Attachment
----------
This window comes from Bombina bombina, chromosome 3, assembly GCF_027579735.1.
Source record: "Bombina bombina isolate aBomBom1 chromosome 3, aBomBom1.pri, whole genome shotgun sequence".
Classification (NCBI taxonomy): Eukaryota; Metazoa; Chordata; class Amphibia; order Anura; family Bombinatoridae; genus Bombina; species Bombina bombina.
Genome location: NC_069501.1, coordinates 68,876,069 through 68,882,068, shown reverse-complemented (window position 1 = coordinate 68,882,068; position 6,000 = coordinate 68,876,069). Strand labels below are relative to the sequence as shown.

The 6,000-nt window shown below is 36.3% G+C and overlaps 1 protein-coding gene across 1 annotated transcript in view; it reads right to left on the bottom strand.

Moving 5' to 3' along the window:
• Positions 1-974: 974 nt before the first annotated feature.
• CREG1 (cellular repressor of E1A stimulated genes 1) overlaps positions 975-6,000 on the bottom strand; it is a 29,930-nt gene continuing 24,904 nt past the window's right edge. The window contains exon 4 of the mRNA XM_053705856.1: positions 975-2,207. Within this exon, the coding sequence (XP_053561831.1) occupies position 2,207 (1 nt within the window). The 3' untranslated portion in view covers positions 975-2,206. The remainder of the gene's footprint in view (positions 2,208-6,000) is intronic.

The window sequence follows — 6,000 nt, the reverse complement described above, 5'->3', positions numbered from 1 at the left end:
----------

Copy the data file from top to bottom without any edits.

This window comes from Bombina bombina, chromosome 3, assembly GCF_027579735.1.
Source record: "Bombina bombina isolate aBomBom1 chromosome 3, aBomBom1.pri, whole genome shotgun sequence".
Classification (NCBI taxonomy): Eukaryota; Metazoa; Chordata; class Amphibia; order Anura; family Bombinatoridae; genus Bombina; species Bombina bombina.
Genome location: NC_069501.1, coordinates 68,876,069 through 68,882,068, shown reverse-complemented (window position 1 = coordinate 68,882,068; position 6,000 = coordinate 68,876,069). Strand labels below are relative to the sequence as shown.

The 6,000-nt window shown below is 36.3% G+C and overlaps 1 protein-coding gene across 1 annotated transcript in view; it reads right to left on the bottom strand.

Moving 5' to 3' along the window:
• Positions 1-974: 974 nt before the first annotated feature.
• CREG1 (cellular repressor of E1A stimulated genes 1) overlaps positions 975-6,000 on the bottom strand; it is a 29,930-nt gene continuing 24,904 nt past the window's right edge. The window contains exon 4 of the mRNA XM_053705856.1: positions 975-2,207. Within this exon, the coding sequence (XP_053561831.1) occupies position 2,207 (1 nt within the window). The 3' untranslated portion in view covers positions 975-2,206. The remainder of the gene's footprint in view (positions 2,208-6,000) is intronic.

The window sequence follows — 6,000 nt, the reverse complement described above, 5'->3', positions numbered from 1 at the left end: